Entertainment & Arts

Welsh director Gareth Evans returns with Indonesian action sequel

Iko Uwais and Cecep Arif Rahman in The Raid 2 Image copyright Film company
Image caption The Raid 2 sees Iko Uwais (l) return as Rama, a dogged and resourceful Indonesian cop

Welsh director Gareth Evans reveals why he chose to make a follow-up to The Raid, the low-budget martial arts thriller that became an international hit in 2011.

Indonesian film The Raid cost around $1 million (£596,000) to make but made 15 times that sum at the worldwide box office in 2011.

Described by some film critics as "the best action film of all time", its visceral martial arts scenes and large body count made it a cult classic with fans.

Now The Raid 2 arrives in UK cinemas, four months on from its world premiere at the Sundance Film Festival in January. Its maker is 34-year-old Gareth Evans, originally from Hirwaun in south Wales, who now lives in Indonesia.

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Media captionGareth Evans talks to BBC Wales Today about his career and films

According to Evans, the first film's plot was "pretty simple, because we had no budget. A policeman, Rama, has to fight his way to the top of a gang-controlled building without dying himself."

In contrast, The Raid 2 "has far more of a story [that] expands the criminal world of the first film". "If the audience are willing to follow us into it," Evans continues, "it will have a very different feel to the first one."

The Raid became the most successful Indonesian film release of all time, prompting international interest in Pencak Silat, the local martial art it featured, and making a star of Iko Uwais, the stuntman-actor who plays Rama.

Evans and Uwais had worked together before on Merentau, a cult martial arts hit in Indonesia. The international reaction to The Raid, though, took both by surprise.

Image copyright Film company
Image caption The film sees Rama go undercover in his attempts to infiltrate a criminal gang

"I never expected it," admits Evans. "And at first it felt like there was a certain amount of novelty publicity around it. A Welshman has made this Indonesian martial arts movie, there's a thing!

"What it has done is given both myself and Iko a certain amount of career security. I certainly had offers to make other films after it came out, but nothing compared to the prospect of making the sequel. I was passionately committed to it."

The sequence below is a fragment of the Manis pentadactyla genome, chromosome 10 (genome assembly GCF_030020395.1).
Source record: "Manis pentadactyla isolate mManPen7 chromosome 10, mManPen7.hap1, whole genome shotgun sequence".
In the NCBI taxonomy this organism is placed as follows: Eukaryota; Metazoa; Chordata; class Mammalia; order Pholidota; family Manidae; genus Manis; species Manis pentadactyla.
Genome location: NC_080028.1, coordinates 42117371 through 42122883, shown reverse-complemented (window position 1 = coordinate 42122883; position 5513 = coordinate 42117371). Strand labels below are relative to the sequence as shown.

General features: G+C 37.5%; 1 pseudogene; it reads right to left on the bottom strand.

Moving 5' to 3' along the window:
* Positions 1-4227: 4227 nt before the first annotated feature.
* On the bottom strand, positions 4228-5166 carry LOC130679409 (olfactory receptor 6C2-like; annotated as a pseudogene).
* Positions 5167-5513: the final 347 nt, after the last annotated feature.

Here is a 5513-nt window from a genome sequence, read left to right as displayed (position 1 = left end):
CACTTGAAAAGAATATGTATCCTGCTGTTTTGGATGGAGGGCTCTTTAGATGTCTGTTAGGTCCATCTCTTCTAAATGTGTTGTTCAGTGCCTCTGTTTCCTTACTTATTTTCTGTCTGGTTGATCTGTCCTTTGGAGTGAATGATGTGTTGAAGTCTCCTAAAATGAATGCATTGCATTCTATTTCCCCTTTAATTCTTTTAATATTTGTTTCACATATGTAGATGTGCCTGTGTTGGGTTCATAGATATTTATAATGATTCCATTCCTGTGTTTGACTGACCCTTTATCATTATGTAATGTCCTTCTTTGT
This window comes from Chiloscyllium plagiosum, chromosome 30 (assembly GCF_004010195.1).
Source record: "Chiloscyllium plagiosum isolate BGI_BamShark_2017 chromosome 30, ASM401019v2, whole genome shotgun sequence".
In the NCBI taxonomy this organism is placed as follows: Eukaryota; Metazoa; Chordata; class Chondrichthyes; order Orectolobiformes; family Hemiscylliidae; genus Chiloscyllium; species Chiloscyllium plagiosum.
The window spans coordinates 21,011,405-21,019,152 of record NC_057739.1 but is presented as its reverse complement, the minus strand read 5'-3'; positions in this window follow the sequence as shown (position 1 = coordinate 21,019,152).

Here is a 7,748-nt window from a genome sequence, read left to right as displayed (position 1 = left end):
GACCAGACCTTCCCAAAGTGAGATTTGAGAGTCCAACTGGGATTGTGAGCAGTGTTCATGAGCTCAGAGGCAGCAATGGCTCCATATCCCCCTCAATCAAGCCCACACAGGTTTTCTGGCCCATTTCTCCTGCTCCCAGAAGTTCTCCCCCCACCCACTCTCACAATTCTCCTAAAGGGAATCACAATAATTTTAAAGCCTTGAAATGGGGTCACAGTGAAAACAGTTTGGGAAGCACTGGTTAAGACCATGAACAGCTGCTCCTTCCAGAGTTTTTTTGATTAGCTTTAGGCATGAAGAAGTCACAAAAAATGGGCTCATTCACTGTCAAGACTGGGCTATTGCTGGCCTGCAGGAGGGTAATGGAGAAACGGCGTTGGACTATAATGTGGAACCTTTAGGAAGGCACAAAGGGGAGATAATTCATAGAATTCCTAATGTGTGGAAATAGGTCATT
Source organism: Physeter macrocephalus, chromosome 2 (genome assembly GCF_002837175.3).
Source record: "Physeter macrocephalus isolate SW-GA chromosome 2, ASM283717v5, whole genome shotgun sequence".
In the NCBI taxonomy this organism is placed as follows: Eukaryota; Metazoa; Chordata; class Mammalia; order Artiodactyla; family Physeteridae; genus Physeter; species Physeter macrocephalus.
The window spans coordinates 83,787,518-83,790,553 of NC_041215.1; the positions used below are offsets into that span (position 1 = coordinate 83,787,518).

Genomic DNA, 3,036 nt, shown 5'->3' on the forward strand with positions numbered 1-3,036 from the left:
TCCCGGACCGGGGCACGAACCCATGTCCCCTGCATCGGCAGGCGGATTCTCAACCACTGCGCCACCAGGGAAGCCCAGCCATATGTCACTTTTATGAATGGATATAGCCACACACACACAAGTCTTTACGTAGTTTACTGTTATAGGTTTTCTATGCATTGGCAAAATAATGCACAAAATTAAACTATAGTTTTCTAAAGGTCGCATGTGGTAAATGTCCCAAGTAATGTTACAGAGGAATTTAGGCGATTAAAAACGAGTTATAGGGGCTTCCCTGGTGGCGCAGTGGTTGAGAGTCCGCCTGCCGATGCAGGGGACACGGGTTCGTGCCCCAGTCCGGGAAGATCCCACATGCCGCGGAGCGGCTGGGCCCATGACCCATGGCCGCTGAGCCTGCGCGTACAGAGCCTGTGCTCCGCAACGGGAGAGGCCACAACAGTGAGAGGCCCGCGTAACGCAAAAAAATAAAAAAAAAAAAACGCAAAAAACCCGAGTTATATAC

Now signed to the prestigious William Morris talent agency in the US, Evans is also serving as a producer on a Hollywood remake of The Raid.

The film will be made by The Expendables 3 director Patrick Hughes, with reports suggesting Australian actor Chris Hemsworth or his brother Liam will take the lead role.

"I know that it's inevitable that a great foreign language movie will be made and Hollywood will want to remake it," sighs Evans.

"Just like The Ring or Let the Right One In, fans will look at it and say 'why on earth is it getting remade? The only thing that's any different is there are no subtitles.'

"But the way I see it is that some kid who listens to Justin Bieber will probably go and see the Hollywood version of The Raid, and then he might discover the foreign originals that I've made.

"Once he's seen these films, I doubt he'll like Justin Bieber any more. In that way, I'll have done some good in the world."

Image copyright Film company
Image caption One scene involves a chaotic confrontation in a muddy prison yard

The Raid 2 picks up a couple of hours from where the first film ended, with Rama - having just disposed of hundreds of criminals - being asked to go undercover in prison.

Those who loved the first story for its non-stop martial arts sequences may be disappointed that the new film, at two-and-a-half hours and with five times the budget, has more dialogue and conversation pieces in the criminal underworld where it is set.

"I don't think I've made a big, bloated film with the budget I've had," Evans counters. "In fact, every penny is on screen again.

"I hope fans will like it because this is the film I originally wrote, when I wanted to make the first Raid, but we simply didn't have the money.

"I was a frustrated director, simply desperate to make a film, and so I rewrote it to be set around one building, which was considerably cheaper than multiple locations.

"This still has all the blood and guts of the first; I think there might be more actually. I hope it's still a visceral spectacle.

"The Raid 2 is very violent. I appreciate some people won't like that, but you have to remember we are following a film tradition of Indonesian martial arts films. I want to have made something edgy."

Image copyright Film company
Image caption The Raid 2 marks the third film collaboration between Evans (l) and his star

Uwais and Evans are now local heroes in Indonesia, where they are credited for bringing back a martial art movie tradition that, according to the director, "died off in the 1970s".

Despite this, the Welshman reveals his next two directing jobs will be in the UK and the US.

"Everything is working really, really well for me right now," he says. "Just being able to make a film is a dream come true."

Raid fans need not fret, though. Evans is open that the series was designed as a trilogy and has pledged will return to direct the final instalment.

"I've already planned it out - it's definitely going to happen," he insists. "There's going to be no rest for the characters at the end of this film."

The Raid 2 is released in the UK and Ireland on 11 April.

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